HAWAII ISLAND – A new tropical storm has formed in the Eastern Pacific. Although Tropical Storm Ignacio is 1,530 miles east southeast of Hilo, its forecasted track could be a concern.
There is a lot that can change in the time it will take for Ignacio to near the Hawaiian Islands. For now, forecasters with the National Weather Service expect Ignacio to get stronger during the next 48 hours, eventually becoming a hurricane on Thursday.
Earlier this morning, Ignacio was a tropical depression. But the 11 a.m. update shows the system has intensified. “The organization of the cyclone’s cloud pattern has increased significantly since yesterday,” NWS forecasters wrote in the discussion. “The center of circulation appears to be near the eastern edge or barely underneath a small mass of deep convection instead of being exposed to the east. Satellite pictures also show increased banding, and low-cloud lines suggest a more vigorous circulation.”
Tropical Storm Ignacio’s strength as it gets closer to Hawaii will depend on its track, forecasters say. “The intensity forecast late in the period depends very much on where Ignacio is,” posts the National Weather Service, “and the divergence in the track guidance makes that intensity forecast after about 3 days of low confidence. A more southern track, as is now being shown in some of the guidance, could result in an even stronger cyclone than indicated. The official intensity forecast is increased again over the previous one and is close to, but below, the dynamical model guidance and the FSU Superensemble output that has consistently been higher than the statistical models.”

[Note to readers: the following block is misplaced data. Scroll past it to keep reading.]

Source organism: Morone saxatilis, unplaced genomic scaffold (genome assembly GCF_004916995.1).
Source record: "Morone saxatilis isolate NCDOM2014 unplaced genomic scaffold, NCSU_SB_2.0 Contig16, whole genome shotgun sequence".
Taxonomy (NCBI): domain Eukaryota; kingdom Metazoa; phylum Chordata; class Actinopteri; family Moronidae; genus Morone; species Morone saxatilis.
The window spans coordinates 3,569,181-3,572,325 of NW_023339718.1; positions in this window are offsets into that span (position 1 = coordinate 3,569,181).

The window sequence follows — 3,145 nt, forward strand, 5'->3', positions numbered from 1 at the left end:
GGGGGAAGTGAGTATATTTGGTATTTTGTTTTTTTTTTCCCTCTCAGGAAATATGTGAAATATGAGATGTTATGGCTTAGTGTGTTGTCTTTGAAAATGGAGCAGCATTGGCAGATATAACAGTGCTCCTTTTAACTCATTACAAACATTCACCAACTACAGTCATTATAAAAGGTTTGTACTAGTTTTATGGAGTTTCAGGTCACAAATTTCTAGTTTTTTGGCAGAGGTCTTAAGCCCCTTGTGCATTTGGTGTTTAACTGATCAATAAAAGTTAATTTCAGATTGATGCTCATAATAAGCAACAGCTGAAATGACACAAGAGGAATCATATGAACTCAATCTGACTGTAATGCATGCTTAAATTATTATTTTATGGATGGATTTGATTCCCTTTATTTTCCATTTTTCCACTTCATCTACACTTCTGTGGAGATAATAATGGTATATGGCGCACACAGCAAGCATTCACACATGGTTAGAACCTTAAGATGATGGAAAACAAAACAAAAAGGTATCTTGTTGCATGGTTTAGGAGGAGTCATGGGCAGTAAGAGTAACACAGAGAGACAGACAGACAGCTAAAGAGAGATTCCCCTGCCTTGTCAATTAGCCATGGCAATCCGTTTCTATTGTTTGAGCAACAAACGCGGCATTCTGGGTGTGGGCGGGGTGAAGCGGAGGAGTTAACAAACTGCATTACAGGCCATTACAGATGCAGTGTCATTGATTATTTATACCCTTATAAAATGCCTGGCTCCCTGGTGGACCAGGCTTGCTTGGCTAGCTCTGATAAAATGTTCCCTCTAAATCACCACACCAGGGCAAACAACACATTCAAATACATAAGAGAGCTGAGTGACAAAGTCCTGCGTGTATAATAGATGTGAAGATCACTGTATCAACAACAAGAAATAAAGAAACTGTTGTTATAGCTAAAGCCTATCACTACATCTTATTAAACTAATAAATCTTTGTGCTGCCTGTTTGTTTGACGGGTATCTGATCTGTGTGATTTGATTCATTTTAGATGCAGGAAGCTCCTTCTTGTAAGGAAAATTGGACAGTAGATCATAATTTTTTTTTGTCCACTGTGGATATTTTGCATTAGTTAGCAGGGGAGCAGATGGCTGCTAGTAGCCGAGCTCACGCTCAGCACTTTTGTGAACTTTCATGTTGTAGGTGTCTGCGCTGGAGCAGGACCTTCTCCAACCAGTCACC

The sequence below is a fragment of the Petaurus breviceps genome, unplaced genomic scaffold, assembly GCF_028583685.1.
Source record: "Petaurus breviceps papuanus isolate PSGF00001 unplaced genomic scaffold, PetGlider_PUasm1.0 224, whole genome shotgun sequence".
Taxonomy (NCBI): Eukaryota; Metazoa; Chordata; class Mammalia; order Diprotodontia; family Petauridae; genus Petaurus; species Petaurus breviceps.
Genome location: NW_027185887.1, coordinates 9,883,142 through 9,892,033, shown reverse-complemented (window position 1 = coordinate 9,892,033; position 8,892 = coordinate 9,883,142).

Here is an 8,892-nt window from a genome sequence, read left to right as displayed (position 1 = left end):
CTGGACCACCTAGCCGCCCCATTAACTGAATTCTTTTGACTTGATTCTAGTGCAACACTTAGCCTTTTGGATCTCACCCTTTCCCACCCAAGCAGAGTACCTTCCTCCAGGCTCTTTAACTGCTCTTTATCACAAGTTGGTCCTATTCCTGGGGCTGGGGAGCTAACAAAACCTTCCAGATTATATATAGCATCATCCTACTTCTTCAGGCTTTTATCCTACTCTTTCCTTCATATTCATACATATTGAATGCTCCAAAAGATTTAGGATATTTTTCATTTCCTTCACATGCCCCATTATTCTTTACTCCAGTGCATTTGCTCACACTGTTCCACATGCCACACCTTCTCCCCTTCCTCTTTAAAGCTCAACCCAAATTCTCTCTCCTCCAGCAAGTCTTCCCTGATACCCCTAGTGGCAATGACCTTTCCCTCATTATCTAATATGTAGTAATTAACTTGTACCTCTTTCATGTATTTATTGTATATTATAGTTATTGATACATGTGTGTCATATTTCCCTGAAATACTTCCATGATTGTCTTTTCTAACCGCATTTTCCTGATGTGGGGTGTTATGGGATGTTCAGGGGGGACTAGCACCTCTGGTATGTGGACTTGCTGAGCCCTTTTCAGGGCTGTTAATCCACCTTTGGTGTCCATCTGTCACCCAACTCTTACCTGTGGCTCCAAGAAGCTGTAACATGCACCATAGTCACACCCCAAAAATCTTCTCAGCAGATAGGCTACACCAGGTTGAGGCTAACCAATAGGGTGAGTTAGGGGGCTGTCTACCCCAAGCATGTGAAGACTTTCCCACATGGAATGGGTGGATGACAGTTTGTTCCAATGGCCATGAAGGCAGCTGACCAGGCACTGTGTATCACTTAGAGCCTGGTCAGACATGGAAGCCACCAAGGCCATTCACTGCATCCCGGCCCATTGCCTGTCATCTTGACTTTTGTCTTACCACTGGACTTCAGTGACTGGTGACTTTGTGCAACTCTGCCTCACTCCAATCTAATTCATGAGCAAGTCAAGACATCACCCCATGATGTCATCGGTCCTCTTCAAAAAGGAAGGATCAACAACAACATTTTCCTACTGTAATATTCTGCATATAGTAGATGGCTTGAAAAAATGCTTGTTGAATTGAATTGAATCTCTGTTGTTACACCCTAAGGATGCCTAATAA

Storms that begin with the letter “I” have not been kind to Hawaii in the past. Hurricane Iniki, formed in September 1992 under El Niño conditions, was the most powerful hurricane to strike the state, battering the island of Kauai. Last year August, Tropical Storm Iselle did widespread damage to Puna as it churned off-shore as a hurricane.
by Big Island Video News
HAWAII: A new tropical storm has formed in the Eastern Pacific. Although its 1,530 miles east southeast of Hilo its forecasted track could be a concern.